1. These two Rules were obtained on behalf of the plaintiff to show cause why, the decision of the Small Cause Court Judge at Serampore holding, that the plaintiff's suit was barred; by limitation should not be set aside. The plaintiff can signed certain goods to the defendant Company on the 21st February 1920. These were delivered to the plaintiff who was himself the consignee on the 7th March 1920. Then certain other goods were made over to the defendant Company on the 15th March 1920, which were delivered to the plaintiff who was himself the consignee also in this case on the 8th April 1920. In each case the defendant Company did not deliver the entire quantity of goods which were made over to them for carrying and the plaintiff brought these two suits for damages for the non-delivery of the goods, both suits being instituted on the 22nd July 1921, Both the suits were thus brought after the lapse of one year from the time when the goods ought to have been delivered. The Small Cause Court Judge has held that the defendants were liable to pay compensation for this non-delivery but dismissed the suits on the ground that they were barred by limitation as they were governed by Article 31 of the Indian Limitation Act.
2. On behalf of the petitioner reliance is placed, on the following cases: Hassaji v. East India Railway Company 5 M. 388 : 6 Ind. Jur. 522 : 2 Ind. Dec. (N.C.) 269; Mohansingh Chawan v. Conder 7 B. 478 : Ind. Jur. 98 : 4 Ind. Dec. (N.S.) 322; Danmull v. British India Steam Navigation Co. 12 C. 477 : 6 Ind. Dec. (N.S.) 324 and Radha Sham Basak v. Secretary of State for India 34 Ind. Cas. 130 : 44 C. 16 : 23 C.L.J. 547 : 20 C.W.N. 790 in support of his contention that the proper Article to be applied to a suit such as this is Article 115 and not Article 31. All these cases except the last, reported in Radha Sham Basdk v. Secretary of State for India 34 Ind. Cas. 130 : 44 C. 16 : 23 C.L.J. 547 : 20 C.W.N. 790, were decided before Art, 31 of the Limitation Act was amended by the insertion of the words 'non-delivery of, or' in Article 31 of the Imputation Act in 1899. The defendants in all these cases contended that the suits were governed by Article 30 on the ground that they were really brought for the Carrier losing the goods. That contention was not accepted and it was ruled that the suits were for non-delivery of goods which was not provided for by Article 30, and as there was no special provision about non-delivery of goods, Article 115 was held to be applicable. Then in 1899 there was the amendment of Article 31 I have spoken to above, so as to include a suit for compensation against a Carrier for non-delivery of goods. The case reported in Radho Sham Basak v. Secretary of State for India 34 Ind. Cas. 130 : 44 C. 16 : 23 C.L.J. 547 : 20 C.W.N. 790 was decided after this amendment and that was also a case for compensation for non-delivery of goods by a carrier. With regard to the application of Article 31 in that case, it was found that there was no evidence as to when the goods ought to have been delivered, and it could not, therefore be said that the suit was brought after the period of limitation.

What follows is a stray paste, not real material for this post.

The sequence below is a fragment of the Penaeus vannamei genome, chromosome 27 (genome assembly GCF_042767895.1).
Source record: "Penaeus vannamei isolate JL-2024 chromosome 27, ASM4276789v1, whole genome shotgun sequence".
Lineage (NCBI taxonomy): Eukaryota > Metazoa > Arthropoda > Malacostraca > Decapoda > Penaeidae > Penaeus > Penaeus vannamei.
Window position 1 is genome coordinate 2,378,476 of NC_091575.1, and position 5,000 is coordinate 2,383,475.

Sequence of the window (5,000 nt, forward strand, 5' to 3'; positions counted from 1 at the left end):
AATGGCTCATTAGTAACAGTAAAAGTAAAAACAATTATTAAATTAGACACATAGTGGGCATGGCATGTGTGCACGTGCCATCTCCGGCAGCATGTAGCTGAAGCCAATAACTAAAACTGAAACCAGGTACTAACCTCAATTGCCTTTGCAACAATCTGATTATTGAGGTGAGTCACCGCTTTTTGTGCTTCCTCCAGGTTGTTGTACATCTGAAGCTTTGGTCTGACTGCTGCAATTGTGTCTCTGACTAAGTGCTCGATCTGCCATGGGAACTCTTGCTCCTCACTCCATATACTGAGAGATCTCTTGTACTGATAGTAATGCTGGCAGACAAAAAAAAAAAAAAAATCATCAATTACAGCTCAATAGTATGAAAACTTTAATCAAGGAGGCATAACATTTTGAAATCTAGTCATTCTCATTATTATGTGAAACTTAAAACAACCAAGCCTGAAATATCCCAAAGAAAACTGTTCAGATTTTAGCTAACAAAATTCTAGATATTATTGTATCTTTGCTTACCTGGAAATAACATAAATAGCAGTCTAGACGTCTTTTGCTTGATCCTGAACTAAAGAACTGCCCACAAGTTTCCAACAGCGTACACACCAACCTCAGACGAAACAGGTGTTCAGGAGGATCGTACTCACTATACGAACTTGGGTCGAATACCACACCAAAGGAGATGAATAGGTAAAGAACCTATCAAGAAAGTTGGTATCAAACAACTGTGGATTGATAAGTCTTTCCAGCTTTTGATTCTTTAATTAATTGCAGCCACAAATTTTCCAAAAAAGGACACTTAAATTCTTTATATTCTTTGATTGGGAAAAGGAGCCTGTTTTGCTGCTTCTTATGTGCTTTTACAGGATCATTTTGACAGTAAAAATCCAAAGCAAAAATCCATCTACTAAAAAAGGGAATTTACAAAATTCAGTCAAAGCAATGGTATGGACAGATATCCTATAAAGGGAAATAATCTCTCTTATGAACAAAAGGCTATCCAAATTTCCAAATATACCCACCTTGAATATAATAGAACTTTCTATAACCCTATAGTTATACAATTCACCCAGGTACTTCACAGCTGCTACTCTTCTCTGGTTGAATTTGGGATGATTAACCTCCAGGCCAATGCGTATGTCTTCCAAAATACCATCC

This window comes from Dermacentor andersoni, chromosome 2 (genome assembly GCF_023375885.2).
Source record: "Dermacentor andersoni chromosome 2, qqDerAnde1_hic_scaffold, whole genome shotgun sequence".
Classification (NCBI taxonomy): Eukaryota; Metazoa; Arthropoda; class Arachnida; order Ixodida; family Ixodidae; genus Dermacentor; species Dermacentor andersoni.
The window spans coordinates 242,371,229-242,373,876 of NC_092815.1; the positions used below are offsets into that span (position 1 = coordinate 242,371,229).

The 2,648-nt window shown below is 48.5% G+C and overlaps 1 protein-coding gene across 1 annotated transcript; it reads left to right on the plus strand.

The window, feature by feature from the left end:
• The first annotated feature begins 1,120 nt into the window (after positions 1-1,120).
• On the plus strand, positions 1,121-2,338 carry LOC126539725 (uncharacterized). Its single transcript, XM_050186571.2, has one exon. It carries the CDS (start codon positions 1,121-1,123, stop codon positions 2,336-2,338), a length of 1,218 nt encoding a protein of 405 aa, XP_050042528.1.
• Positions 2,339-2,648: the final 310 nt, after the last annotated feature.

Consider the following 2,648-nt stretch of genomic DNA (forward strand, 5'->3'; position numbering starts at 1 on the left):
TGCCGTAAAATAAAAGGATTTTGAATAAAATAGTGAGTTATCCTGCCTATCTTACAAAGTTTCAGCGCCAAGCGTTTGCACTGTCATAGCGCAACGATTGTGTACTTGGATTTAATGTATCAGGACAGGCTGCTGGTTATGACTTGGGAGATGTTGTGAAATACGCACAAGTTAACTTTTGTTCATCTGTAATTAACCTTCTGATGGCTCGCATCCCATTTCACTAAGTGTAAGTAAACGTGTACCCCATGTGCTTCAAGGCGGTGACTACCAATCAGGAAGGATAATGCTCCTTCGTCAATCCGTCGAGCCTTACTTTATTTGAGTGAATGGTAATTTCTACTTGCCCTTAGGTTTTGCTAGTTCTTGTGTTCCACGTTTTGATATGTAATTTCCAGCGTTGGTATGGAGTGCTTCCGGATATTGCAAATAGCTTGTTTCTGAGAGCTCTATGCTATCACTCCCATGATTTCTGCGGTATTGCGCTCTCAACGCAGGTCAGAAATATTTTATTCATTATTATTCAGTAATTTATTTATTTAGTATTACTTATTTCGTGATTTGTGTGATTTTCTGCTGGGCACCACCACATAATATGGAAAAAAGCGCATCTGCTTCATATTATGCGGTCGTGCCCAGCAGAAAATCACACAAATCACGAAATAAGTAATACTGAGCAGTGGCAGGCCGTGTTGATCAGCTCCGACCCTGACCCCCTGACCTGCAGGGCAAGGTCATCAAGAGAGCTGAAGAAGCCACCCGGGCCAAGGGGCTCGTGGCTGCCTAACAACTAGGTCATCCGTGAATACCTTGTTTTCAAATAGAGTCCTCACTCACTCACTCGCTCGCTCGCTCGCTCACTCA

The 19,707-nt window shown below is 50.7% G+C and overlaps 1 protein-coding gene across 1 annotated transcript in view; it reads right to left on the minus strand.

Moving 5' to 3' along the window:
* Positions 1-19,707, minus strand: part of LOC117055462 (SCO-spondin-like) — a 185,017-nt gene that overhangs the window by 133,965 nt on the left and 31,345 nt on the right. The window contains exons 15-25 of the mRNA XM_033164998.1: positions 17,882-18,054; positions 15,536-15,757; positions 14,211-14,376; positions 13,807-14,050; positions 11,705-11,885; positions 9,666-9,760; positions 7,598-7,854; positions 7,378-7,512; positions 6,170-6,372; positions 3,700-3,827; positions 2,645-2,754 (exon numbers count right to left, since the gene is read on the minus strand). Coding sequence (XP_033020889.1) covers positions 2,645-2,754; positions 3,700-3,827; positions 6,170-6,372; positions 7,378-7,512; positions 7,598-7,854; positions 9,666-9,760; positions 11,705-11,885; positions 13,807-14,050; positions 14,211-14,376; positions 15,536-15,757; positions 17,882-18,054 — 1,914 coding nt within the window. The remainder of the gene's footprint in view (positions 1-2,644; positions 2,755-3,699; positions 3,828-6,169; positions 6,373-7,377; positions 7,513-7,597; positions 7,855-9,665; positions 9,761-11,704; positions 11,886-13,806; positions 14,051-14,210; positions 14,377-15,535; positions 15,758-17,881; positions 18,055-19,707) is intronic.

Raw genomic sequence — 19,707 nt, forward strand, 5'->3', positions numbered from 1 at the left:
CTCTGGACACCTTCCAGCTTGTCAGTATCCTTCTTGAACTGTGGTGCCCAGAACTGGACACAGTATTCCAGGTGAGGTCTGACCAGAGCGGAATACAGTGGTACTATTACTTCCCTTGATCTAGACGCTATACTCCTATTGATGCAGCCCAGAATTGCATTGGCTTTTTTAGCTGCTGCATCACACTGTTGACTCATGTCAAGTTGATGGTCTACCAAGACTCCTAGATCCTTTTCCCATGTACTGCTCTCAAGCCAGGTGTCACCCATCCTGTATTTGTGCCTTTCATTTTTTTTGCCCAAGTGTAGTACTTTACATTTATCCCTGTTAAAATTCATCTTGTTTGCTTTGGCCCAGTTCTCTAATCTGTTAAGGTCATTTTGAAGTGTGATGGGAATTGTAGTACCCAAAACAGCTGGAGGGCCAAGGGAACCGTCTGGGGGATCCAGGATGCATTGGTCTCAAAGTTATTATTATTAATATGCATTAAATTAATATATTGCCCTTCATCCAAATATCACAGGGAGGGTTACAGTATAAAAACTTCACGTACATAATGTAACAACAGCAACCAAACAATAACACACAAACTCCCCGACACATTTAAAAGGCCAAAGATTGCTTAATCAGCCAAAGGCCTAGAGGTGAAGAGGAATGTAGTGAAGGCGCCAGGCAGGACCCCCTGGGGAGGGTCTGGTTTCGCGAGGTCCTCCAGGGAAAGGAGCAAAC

3. That would have been enough for the decision of the question. But petitioner here relies on certain observations made by Mr. Justice Chatterjee relying on the; cases reported in Mohansingh Chawan v. Conder 7 B. 478 : Ind. Jur. 98 : 4 Ind. Dec. (N.S.) 322 and Danmull v. British India Steam Navigation Co. 12 C. 477 : 6 Ind. Dec. (N.S.) 324 that it was a case of a breach of a written contract and was governed by Article 115 of the Limitation Act. Article 115, however, only applies to a suit for compensation for breach of any contract not specially provided for in the Act. I think, with great respect, that after the introduction of the provision for compensation for non-delivery of goods by the amendment of Article 31, those cases have been rendered inapplicable to such, a suit. In the case of Indian General Navigation and Railway Co. Ltd. v. Nanda Lal 3 Ind. Cas. 469 : 13 C.W.N. 85; it was held that Article 31 was applicable and that the older Bombay and Calcutta decisions do not now apply to such a case.
4. These Rules must, therefore, be discharged. But having regard to the fact that it was found by the Small Cause Court Judge that the defendants were liable for the non-delivery, I make no order for costs.